Jersey is hit by four viruses at same time
Jersey has been hit by a wave of illness after four viruses – flu, Covid, scarlet fever and RSV – all surged at the same time. The rise in infections, which has decimated some businesses’ staffing levels in the run-up to Christmas, is believed to be the result of weakened immunity following two years of Covid restrictions. Professor Peter Bradley, Jersey’s director of public health, said that despite the increase in viruses, the Hospital was coping with demand. ‘We have a range of winter viruses, which is quite usual,’ he said. Explaining that a lack of social interaction during lockdown was likely to have weakened Islanders’ immunity, Professor Bradley said: ‘It’s reasonable to assume that when we are in contact with a virus, we build up immunity. ‘We are slightly more vulnerable and that’s why vaccinating is more important at the moment. ‘There is reason to assume that limited social interactions have had an impact. ’The number of cases of scarlet fever recorded in Jersey this month is more than double usual December figures. A total of 40 cases of the bacteria-based bug have been seen, with parents being advised to be vigilant.
Scarlet fever, which mainly affects children and young people, is caused by the bacteria group known as Strep A, and although infections are usually mild, they can develop into the more serious invasive Group A Strep infection, which has led to the deaths of at least 19 children in the UK since September. Professor Bradley said: ‘I’d urge parents to be vigilant for symptoms and seek medical advice from your GP, or the out-of-hours GP service .‘Early treatment with antibiotics is important to reduce the risk of complications such as pneumonia or a bloodstream infection, so it’s important to spot the symptoms and act quickly. ‘Children aged two years to school year 11 who have not had their annual flu vaccination can also receive these now from their GP surgeries.’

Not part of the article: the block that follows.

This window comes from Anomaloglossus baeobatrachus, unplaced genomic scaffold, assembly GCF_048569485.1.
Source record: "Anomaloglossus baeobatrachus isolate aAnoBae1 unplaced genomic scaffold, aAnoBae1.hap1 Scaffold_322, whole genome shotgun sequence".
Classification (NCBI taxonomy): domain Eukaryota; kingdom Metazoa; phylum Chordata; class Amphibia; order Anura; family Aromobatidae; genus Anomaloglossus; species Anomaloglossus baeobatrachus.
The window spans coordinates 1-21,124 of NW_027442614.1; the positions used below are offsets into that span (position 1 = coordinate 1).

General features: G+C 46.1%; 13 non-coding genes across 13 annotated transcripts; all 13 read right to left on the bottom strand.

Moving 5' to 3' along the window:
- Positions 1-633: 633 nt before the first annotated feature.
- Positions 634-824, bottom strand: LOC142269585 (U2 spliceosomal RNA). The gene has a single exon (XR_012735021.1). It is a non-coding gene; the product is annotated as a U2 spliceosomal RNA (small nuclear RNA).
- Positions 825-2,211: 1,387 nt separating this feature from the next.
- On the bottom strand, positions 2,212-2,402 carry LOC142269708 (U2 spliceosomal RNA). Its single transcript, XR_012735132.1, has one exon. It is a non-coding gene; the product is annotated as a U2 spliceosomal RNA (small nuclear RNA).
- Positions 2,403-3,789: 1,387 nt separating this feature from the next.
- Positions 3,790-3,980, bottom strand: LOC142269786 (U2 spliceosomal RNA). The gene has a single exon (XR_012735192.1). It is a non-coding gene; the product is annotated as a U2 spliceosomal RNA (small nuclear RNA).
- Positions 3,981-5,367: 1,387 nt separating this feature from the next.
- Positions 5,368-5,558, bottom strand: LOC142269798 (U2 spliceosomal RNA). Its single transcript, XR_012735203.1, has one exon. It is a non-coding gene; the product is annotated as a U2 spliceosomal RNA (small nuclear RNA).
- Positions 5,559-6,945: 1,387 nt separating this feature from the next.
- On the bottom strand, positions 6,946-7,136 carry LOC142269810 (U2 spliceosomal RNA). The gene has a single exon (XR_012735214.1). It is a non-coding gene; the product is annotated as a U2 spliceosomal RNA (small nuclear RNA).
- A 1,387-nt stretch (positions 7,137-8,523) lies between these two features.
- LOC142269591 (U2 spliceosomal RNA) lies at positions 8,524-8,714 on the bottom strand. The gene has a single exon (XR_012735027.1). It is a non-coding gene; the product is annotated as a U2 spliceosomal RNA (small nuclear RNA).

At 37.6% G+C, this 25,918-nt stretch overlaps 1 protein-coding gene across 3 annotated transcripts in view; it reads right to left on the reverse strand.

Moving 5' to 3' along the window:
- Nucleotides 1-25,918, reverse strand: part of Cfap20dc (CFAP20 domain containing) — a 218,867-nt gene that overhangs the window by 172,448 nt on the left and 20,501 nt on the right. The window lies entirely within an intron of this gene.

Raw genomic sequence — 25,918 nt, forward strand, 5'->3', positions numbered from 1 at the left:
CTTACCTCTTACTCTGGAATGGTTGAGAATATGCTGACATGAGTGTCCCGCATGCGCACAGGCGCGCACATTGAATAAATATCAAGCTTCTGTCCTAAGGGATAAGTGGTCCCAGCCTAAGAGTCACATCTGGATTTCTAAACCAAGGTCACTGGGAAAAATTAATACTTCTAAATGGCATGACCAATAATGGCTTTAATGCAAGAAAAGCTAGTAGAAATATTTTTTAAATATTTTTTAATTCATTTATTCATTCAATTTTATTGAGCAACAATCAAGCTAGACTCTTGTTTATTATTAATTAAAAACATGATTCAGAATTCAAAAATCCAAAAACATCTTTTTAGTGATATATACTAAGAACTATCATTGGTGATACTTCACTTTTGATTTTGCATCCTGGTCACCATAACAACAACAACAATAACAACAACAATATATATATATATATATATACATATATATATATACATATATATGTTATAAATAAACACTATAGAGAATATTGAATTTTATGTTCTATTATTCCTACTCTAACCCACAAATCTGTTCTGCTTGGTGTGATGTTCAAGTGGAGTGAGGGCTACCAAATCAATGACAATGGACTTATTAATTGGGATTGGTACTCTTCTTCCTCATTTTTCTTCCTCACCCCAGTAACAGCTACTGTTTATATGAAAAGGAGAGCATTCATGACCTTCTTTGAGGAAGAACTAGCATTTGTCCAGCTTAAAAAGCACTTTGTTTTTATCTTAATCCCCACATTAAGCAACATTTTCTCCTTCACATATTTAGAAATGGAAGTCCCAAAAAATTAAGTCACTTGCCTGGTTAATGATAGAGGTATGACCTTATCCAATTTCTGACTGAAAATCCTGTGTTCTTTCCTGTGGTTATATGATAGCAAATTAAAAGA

Despite the challenge of an intensified spike in viruses, Professor Bradley added that there were no current shortages of antibiotics. ‘I do know that the Hospital is coping well on a daily basis and the chief pharmaceutical officer confirmed that there are enough supplies of antibiotics.’ He added that usual public-health advice continues to apply, including maintaining good hygiene, covering mouths when coughing, taking lateral-flow tests and using hand gel in public places. Meanwhile, the most recent Covid data released by the government last Thursday showed that there were 815 known active cases in the Island, with 23 cases in hospital
Islanders faced with Christmas travel chaos from strikes and bad weather
Islanders travelling away for Christmas are being warned of possible disruption caused by a perfect storm of strikes and bad weather. Tens of thousands of workers are set to join picket lines over the coming days in a wave of industrial action which could cause chaos for travellers. More than 1,000 Border Force staff are set to walk out between 23 and 26 December and again between 28 and 31 at Heathrow, Gatwick, Manchester, Birmingham, Cardiff and Glasgow airports. Around 350 ground handling staff at Heathrow employed by Menzies were also due to strike over a pay dispute, but this was suspended following talks with Unite the Union. However, walkouts scheduled for 29 December could still go ahead, pending a vote by Unite’s members over a revised pay offer.